Time trials are a rarity in the National Road Series – a shame in our opinion – so it will be fascinating to see which riders prevail here. GC time differences should be tight after the first two stages, so we should begin to see some gaps open up.

The course could prove to be deceivingly tough with some rough and ready road surfaces and slight drags throughout

Tom Mazzone

Local riders will be familiar with this course. Indeed, Becky Storrie holds the QOM on Strava for this segment, while Jessie Carridge holds the fifth-fastest women’s time. Meanwhile, male participants Tyler Hannay and James Harrison are also high up on the men’s leaderboard so will know this course well.

Tom Mazzone’s view:

The race against the clock, a very different time trial to the one that faced the riders when the race last visited the island [Ed: it was a hill climb]. It is a relatively flat, out and back course that includes a dead turn just after the halfway point. The course could prove to be deceivingly tough with some rough and ready road surfaces and slight drags throughout.

Pacing will be key to a good ride, especially on road bikes and the stage will be an important one for the riders targeting GC not to lose time against their rivals. The stage win is up for grabs too, of course, and it’s probably one for a TT specialist. 

Technical info

  • No points will be awarded on this stage.
  • Stage 3 is restricted to road bikes only and no aero helmets may be used 
  • Riders will start at 1-minute intervals in reverse order of GC. 
  • Riders who finish more than 10-minutes behind the winner will be eliminated from the race.
  • Riders who are forced to retire due to a crash or mechanical issue will be permitted to start the next stage with a time awarded equal to the slowest time plus 8-minutes.

Stage 4 – Sunday, 24 July

The final stage is the queen stage, the longest and hilliest of the four, finishing by the iconic TT Grandstand.

RaceStart timeDistance
Women’s race12.3089 km
Men’s race13.15132 km

The final stage will be the most testing of the whole race and will very likely decide who wins the overall classification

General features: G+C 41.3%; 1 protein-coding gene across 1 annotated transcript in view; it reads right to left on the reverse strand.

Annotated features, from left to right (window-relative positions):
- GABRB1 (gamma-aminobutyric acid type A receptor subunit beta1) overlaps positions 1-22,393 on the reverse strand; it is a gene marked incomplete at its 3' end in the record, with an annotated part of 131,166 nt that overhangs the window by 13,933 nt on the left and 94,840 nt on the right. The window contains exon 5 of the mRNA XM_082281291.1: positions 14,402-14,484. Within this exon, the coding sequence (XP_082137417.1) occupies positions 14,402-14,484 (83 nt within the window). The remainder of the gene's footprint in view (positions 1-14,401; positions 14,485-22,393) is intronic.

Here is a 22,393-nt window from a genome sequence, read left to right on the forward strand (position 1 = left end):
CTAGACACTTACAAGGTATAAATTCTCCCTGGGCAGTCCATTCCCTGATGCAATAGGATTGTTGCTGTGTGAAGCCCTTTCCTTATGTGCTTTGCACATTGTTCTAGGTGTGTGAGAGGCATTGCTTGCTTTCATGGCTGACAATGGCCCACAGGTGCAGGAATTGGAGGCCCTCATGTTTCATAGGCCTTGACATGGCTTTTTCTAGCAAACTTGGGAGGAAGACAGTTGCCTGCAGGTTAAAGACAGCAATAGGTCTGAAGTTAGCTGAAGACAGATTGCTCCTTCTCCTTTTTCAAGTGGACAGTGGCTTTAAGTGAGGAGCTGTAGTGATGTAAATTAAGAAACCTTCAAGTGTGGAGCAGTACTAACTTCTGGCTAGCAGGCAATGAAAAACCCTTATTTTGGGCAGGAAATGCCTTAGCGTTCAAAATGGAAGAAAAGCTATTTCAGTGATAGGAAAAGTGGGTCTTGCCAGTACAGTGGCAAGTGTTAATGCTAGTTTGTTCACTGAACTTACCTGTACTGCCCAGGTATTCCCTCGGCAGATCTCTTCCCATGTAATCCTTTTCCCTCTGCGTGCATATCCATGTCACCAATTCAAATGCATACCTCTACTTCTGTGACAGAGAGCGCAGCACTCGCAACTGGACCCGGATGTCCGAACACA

Tom Mazzone

Women’s race

The women’s race is 89 km in total and takes 1,386 m of climbing.

TIt begins with one lap of the iconic TT Snaefell Mountain Course’, below, a hilly 60 km circuit that takes the riders over 400m above sea-level.

The riders then take in a smaller loop through the Baldwin Valleys, which includes the ‘Injebreck’, a brutal 1.8 km of ascent that averages 12.4%, with a maximum gradient of 18.4%. The toughest climb of this year’s National Road Series, by our reckoning. It tops out just over 16 km from the finish, so should serve as a decisive point in the race. Anna Christian holds the Strava QOM, by the way, in a time of 8 minutes and 47 seconds. Participants Becky Storrie and Jessie Carridge are third and fourth respectively on the leaderboard.

It is followed by around 6 km of false flat before a second descent of the Mountain Road to the finish at the TT Grandstand. 

Men’s race

The men cover 132 km in distance and 2073 m of climbing in their race.

The route follows the same course as the women’s: one lap of the 60 km TT circuit followed by the smaller loop that includes the fearsome Injebreck Hill (Peter Kennaugh holds the men’s Strava KOM with an incredible 6 minutes and 22 seconds) and then the second descent of the Mountain Road to the finish at the TT Grandstand.

Rather than finishing there, however, the men then complete 6 laps of a 7.2 km finishing circuit (below).

Tom Mazzone’s view:

As in 2019, the final stage will be the most testing of the whole race and will very likely decide who wins the overall classification. It is a slightly changed and arguably tougher stage than previous years, with only one lap of the Mountain Circuit, one lap of the newly introduced Injerbrek circuit and then – for the men at least – onto the finishing circuits that were used when the National Road Championships were held in 2017.